Includes voice, piano, collaborative piano, strings, woodwinds, multiple woodwind instrument performance, brass, and percussion.
A performance major is a student primarily focused on the mastery of their primary instrument or voice type. This major is rooted in Western classical music, the orchestra, opera, and classical chamber music. Students can major in performance while pursuing the Bachelor of Music degree, the Master of Music degree, or the Doctor of Musical Arts degree. Over the course of the degree, students will work closely with their major teacher, who acts as a mentor and gateway to future professional opportunities. The performance major must give multiple recitals as part of their degree plan. Performance majors play flute, oboe, clarinet, saxophone, bassoon, percussion, trumpet, French horn, trombone, euphonium, tuba, piano, harpsichord, organ, violin, viola, cello, bass, guitar, or voice. Performance majors are not required to play in marching band at the University of Memphis.
- Bachelor of Music
- Master of Music
- Doctor of Musical Arts
- Artist Diploma
To be admitted, students must complete an application for the University of Memphis at-large, a SECOND application to the School of Music, and an audition.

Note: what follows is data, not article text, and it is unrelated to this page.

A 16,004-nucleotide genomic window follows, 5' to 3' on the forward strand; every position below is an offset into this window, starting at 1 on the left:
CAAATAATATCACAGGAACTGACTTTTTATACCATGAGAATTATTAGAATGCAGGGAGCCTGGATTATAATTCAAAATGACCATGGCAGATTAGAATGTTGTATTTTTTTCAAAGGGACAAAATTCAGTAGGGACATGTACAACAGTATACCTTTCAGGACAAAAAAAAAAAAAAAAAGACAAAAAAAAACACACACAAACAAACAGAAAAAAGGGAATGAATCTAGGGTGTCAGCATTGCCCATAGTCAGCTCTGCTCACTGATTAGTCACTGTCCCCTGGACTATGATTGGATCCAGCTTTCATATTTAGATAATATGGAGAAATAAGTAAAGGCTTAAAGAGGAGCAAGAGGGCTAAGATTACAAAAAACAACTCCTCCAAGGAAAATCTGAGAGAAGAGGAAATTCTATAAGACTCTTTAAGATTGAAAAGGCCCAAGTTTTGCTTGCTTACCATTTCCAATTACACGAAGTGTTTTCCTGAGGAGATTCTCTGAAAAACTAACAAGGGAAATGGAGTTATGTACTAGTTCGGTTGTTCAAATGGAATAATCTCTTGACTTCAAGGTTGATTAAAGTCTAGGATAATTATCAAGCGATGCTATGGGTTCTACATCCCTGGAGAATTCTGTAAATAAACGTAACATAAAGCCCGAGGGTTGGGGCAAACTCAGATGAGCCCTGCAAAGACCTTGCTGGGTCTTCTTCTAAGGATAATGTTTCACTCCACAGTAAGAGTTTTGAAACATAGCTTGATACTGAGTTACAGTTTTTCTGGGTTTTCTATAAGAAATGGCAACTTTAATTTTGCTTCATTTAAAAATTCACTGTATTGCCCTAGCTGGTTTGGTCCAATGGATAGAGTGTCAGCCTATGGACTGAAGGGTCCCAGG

Audition requirements vary by degree (BM, MM, DMA) and by instrument. Consult the Audition Requirements page for more information, and if you are unsure about anything, don't hesitate to contact firstname.lastname@example.org.
Select the degree plan below that corresponds with your instrument and degree to find the required courses and recommended timeline for degree completion.
Undergraduate degree plans:
- BM in Performance - Brass
- BM in Performance - Percussion
- BM in Performance - Piano
- BM in Performance - Voice
- BM in Performance - Woodwinds
Graduate degree plans:
- Master of Music in Performance - all instruments
- Doctor of Musical Arts in Performance - all instruments
The School of Music offers an accelerated track for MM-DMA students wishing to complete both degrees in the same concentration. Learn more about the MM-DMA accelerated track.